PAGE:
Boat Line Riders, Hotel Visitors Both Down as Wet Days Go on
By JONATHAN BURKE
Starting with the boats, Island businesses are feeling the pinch of the wet and chilly weather of this spring.
This May, according to the Steamship Authority, there were 201,129 passenger trips to the Vineyard from Woods Hole, down 5.4 per cent from last year's 212,646. For the first two weeks of June, passenger trips were off 6.4 per cent, from 109,820 to 102,755.
And the impact of those missing passengers aboard the steamships ripples out across Island businesses.
Bob Breath, who operates Martha's Bike Rentals at Five Corners, said, "It's definitely off. There's no doubt about that . . . The forecasters are killing us."
Mr. Breath said people were canceling trips because of seven-day forecasts which showed weekend rain. At least one day on most weekends has been nice, he said; still, there have been 11 wet weekends out of the past 12.
And this week may prove no better.
The Weather Channel's long-range forecast for this week predicts partly cloudy skies through Saturday; rain showers due Sunday. Temperatures will range from daytime highs of 58 early in the week to a high of 77 expected Friday.
Island hotels also report an impact.
"Our occupancy for June is off about 7 per cent from last year and it seems to be very much weather-related. Every year in the past, it's gone up," said Joe Badot, manager of the 90-room Harborside. "What we're noticing is that people wait until the very last minute to make a reservation, and what we notice is that, because of the weather, many times they're deciding not to come."
"We can absorb this, but if it continues like this for the rest of the season it's going to be very difficult," said Mr. Badot.
For Mark Luce, manager of the Dockside Inn and the Oak House, 32 rooms combined, weekends have been okay because they are booked far in advance and there is a 21-day cancellation policy.
"They come down and in spite of the weather they have a good time," he said. But, he said, mid-week traffic, more spontaneous, is off.
"It all starts with us. Because if people don't stay, they don't buy the ice cream, they don't buy the T-shirts, they don't rent the mopeds," he said.
Steve Ruley, owner and manager of the Edgartown Dairy Queen, said, "It's tough. It's tough for everybody on the street. You can definitely tell the rain days. It's like two different worlds ... I have no indoor seating."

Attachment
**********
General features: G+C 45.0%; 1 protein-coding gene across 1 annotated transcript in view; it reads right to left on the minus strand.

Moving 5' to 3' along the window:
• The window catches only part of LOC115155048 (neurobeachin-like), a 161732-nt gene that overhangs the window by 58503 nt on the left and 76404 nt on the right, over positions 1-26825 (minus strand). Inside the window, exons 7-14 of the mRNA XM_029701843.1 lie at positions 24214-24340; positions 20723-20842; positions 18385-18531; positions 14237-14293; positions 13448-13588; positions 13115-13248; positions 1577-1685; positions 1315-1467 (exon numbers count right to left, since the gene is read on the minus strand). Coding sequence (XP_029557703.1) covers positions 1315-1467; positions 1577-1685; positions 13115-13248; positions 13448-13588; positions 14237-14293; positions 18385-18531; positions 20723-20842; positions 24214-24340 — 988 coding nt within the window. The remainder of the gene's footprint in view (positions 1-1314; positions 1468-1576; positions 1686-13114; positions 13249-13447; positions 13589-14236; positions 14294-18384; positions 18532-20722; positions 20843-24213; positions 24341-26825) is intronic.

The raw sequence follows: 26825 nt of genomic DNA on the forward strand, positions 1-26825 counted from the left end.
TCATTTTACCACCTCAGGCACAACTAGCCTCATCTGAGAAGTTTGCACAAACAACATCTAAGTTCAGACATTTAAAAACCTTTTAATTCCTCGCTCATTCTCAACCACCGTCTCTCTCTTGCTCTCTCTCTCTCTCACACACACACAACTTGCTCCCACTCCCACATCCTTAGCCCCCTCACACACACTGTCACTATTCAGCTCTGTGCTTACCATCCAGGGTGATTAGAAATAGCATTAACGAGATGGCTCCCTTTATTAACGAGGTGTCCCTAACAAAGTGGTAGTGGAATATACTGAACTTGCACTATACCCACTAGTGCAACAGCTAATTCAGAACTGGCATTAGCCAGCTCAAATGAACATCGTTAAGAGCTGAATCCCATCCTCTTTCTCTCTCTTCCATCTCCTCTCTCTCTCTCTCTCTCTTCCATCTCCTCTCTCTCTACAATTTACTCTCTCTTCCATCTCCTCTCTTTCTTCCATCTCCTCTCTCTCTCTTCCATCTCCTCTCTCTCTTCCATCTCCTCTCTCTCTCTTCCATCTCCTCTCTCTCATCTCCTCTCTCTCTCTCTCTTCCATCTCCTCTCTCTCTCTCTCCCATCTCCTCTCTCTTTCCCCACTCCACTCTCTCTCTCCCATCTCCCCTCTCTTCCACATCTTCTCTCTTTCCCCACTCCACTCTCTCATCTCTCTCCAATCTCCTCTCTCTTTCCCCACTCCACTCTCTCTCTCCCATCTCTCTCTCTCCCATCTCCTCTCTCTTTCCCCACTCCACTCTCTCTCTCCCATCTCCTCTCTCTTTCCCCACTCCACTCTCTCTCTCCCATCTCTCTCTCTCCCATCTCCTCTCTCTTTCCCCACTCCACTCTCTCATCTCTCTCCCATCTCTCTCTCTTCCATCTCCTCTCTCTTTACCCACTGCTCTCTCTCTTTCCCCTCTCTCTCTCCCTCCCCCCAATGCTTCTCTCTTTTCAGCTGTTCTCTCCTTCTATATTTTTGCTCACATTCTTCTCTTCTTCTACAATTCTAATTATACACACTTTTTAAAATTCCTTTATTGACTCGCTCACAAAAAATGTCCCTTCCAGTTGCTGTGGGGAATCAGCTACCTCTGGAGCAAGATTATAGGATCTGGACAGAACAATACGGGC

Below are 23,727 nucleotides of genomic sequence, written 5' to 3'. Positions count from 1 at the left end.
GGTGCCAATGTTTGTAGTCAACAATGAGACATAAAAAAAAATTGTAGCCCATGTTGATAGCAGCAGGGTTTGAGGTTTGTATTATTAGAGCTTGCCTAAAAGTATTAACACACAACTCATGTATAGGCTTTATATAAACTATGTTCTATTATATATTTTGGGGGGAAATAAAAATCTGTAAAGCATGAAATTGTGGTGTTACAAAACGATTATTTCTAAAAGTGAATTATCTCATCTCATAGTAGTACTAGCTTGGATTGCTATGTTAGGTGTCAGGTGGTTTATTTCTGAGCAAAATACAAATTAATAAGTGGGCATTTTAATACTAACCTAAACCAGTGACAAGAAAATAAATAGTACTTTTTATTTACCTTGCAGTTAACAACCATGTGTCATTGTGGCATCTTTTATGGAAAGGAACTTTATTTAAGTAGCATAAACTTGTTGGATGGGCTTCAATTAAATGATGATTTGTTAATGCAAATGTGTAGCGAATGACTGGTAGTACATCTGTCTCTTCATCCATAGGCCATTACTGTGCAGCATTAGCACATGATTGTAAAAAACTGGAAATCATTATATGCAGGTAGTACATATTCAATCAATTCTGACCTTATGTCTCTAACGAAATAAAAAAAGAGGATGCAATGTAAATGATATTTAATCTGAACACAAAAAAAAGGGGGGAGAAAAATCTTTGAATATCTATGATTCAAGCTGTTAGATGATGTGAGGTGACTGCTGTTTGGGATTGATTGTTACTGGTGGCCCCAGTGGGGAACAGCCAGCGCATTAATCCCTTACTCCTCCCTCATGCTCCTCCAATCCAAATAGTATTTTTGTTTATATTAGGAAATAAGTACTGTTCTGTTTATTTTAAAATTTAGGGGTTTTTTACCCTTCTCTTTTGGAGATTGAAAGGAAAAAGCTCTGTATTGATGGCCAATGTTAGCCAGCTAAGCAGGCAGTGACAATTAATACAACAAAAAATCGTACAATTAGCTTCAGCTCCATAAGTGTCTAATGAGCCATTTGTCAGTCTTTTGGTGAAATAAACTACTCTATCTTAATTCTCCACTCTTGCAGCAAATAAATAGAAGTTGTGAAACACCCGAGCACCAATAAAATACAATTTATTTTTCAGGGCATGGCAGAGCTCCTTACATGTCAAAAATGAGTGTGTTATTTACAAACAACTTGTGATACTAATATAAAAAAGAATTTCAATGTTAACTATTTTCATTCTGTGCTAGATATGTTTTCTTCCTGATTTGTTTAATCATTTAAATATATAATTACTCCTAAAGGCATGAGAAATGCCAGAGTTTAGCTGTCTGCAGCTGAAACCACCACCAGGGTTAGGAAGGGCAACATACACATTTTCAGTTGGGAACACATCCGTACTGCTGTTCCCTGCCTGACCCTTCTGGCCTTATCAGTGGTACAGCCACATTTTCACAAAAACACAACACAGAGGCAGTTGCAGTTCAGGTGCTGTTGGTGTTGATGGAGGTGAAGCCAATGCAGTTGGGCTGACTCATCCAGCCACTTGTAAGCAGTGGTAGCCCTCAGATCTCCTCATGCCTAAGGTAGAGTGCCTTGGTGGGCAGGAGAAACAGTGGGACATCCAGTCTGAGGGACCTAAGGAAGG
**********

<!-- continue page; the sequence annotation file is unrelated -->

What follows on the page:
Giordano's, the popular family style pizzeria and Italian eatery in Oak Bluffs, is off about five percent.
"Things are starting to pick up. With all the rain on the weekends, we've definitely been down a little bit ... I have no doubt as of the 4th of July we'll be rocking for nine weeks," said Carl Giordano.
Businesses that rely on weekend warriors in their power boats may be the hardest hit.
Terry McCarthy, owner of the Dockside Marketplace and Marina on Oak Bluffs harbor, said his business was off 80 per cent for June.
"We had zero Memorial Day weekend and we've had (other) zero weekends. In June, boaters tend to come down Friday, Saturday, Sunday," he said. Fortunately, the shoulder season only makes up 15 per cent of Mr. McCarthy's bottom line, he said.
Though it has been felt, the weather's impact has not yet spoiled the summer. The Oak Bluffs Harbor Festival went off on Saturday, in spite of rain.
"People did come in, notwithstanding the nasty weather. They came out and they shopped," said Mr. McCarthy, chairman of the event.
He did, however, draft a letter to exhibitors at the festival, reminding them that there are no refunds on application fees. The event, he said, is not a profit-making one, and bands, supplies, advertising and administrative costs must be paid rain or shine. "This is the first time in 12 years that the weather was so miserable and the rain date (which would have been Sunday) was much worse," Mr. McCarthy said in his letter. "We did our best to make it happen instead of canceling all together."
And the Chilmark Flea Market is gearing up to open Wednesday. One of the parking lot areas is closed and some of the vendors have been rerouted to their spaces.
Over the last 12 years, according to Phyllis Conway, coordinator of the flea market, most summers have seen no more than one rainout of the biweekly event.
Mr. Breath of Martha's Bike Rentals likened the shoulder season to the gravy of a meal, with July and August the meat."If it was July and August it would be awful. As far as the spring being off, we can chew that, because we know the summer is there," said Mr. Breath.